Diet Changes to Improve Arthritis

Diet Changes to Improve Arthritis

By Arthritis Connect StaffCA Published at September 10 Views 28,765 Comments 5 Likes 12

Can the foods you eat influence your level of arthritis pain? A variety of diets and "word-of-mouth" information exists about certain foods and their relationship to arthritis. But, despite the many claims and advertisements, there’s very little conclusive scientific evidence linking the two.

Gout is one exception to that, as it’s one type of arthritis scientific studies have proven partially treatable by diet. Gout is caused by high uric acid levels; a diet low in alcohol and purine-rich foods can lower blood uric acid levels and lessen the likelihood of a gout attack.

Does Diet Matter?

For people with rheumatoid arthritis or osteoarthritis, however, the links become more tenuous. Despite years of study, no conclusive evidence exists to show that particular foods make arthritis symptoms flare up or decrease.

Because arthritis pain is caused by inflammation, some research has shown a link between anti-inflammatory diets and reduced symptoms. These diets encourage people to avoid food that make inflammation worse, like saturated and trans fats and simple refined carbohydrates, and encourage foods that may reduce inflammation. Other common suggestions for arthritis diets include vegetarian, eating more omega-3 rich foods and avoiding nightshades, which include potatoes, tomatoes, eggplants and most peppers. There are few, if any, studies to support many of these claims.

So, how do you navigate this gray area of unproven therapies and distinguish fact from fiction to know if what you're doing is helpful or harmful? In general, it’s smart to consider how your lifestyle might play a role in the ups and downs of your arthritis. And most doctors say if a person feels strongly that certain foods make them feel worse, it is not unreasonable to avoid them. Just don't exclude whole food groups or large numbers of foods without consulting a registered dietitian or your doctor.

While all of these diet changes need further research, you may want to play with the common ones listed below to see if they help you.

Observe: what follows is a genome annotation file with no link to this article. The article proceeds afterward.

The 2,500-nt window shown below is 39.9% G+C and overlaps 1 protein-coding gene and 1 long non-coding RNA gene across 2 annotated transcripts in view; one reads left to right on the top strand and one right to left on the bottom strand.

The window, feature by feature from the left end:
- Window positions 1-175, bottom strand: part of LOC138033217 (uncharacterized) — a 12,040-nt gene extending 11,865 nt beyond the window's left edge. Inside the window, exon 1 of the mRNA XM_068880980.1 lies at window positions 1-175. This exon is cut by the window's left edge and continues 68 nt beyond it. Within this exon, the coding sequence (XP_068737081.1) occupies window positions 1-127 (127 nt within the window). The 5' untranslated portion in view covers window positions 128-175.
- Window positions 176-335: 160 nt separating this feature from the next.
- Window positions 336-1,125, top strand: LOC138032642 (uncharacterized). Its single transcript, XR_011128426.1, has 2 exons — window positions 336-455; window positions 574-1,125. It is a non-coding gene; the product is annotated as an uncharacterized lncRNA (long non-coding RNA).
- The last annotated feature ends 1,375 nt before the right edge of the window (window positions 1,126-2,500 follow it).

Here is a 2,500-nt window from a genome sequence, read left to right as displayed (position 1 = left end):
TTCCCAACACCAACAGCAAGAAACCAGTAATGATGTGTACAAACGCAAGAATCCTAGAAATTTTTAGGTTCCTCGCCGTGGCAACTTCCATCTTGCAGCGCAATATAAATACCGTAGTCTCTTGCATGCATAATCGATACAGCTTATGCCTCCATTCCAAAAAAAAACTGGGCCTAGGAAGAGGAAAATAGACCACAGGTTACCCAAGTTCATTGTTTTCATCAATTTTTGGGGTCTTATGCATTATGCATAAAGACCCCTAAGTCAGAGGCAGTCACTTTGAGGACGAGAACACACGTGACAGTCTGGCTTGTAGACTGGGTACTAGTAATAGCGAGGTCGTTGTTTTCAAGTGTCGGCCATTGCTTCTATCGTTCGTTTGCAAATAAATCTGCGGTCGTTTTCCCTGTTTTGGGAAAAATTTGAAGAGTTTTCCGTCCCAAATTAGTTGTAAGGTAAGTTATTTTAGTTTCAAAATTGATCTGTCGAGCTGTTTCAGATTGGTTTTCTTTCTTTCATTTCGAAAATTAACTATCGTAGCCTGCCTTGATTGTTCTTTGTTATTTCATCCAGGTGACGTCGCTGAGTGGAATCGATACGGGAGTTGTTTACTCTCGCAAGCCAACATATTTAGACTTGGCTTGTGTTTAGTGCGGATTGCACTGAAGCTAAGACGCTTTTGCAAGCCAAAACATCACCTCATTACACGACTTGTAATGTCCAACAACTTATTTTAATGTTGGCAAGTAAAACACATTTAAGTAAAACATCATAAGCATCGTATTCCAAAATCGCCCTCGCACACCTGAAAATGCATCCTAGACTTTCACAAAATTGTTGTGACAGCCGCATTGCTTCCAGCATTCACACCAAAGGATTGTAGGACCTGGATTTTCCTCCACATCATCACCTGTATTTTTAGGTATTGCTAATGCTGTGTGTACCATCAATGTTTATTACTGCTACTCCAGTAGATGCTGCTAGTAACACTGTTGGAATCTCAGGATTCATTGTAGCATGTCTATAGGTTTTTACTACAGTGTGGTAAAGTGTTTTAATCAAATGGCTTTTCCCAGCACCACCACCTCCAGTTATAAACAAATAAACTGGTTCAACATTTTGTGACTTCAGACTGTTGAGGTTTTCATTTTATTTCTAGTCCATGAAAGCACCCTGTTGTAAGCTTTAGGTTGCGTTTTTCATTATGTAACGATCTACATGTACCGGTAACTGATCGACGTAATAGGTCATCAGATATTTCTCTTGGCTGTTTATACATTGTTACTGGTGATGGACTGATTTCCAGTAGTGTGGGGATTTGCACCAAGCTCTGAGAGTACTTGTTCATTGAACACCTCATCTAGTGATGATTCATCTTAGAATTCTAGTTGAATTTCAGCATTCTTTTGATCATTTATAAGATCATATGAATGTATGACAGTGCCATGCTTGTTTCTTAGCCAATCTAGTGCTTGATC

Excess Body Weight

Before we get into food specifics, it’s important to recognize one scientifically proven area where diet can improve arthritic symptoms: If you are overweight, look for ways to change your diet and lifestyle to lose weight.

Being overweight puts stress on joints, increasing the risks of wear and tear. It can also increase the amount of chemicals and hormones in the body that increase levels of inflammation.

Ask your doctor to check your weight against recommended weights for people your sex, height and age. If you are overweight, a nutritionist or your doctor can work with you to find a lifelong weight control plan that is right for you.

Types of Diets

Mediterranean-type diet
In one of the largest studies of diet and various types of arthritis, researchers found that people on a Mediterranean-type diet, which emphasizes foods like fruit, vegetables, grains, fish and olive oil and limits red meat, reported the biggest positive change in pain. The effects of the Mediterranean diet on arthritis long-term are still unclear, but generally this diet, because of its focus on fruits and vegetables, is considered a positive choice.

Vegetarian diet
The same study found similar positive results for a vegetarian diet that allowed for eggs and dairy products. However, because this diet is more restrictive, researchers cautioned that many participants were unable to maintain it long-term. If you can’t go sans meat, consider at least trying to increase your consumption of fruits and vegetables or try having “meatless” days in your week.

Switching fats
This goes back to the anti-inflammation diet idea. Omega-6 fatty acids can increase inflammation, and omega-3 fatty acids can reduce it. Limit intake of meat and poultry, and increase your intake of fish. For salad dressings and cooking, substitute olive, canola and flaxseed oils for corn and sunflower oils.

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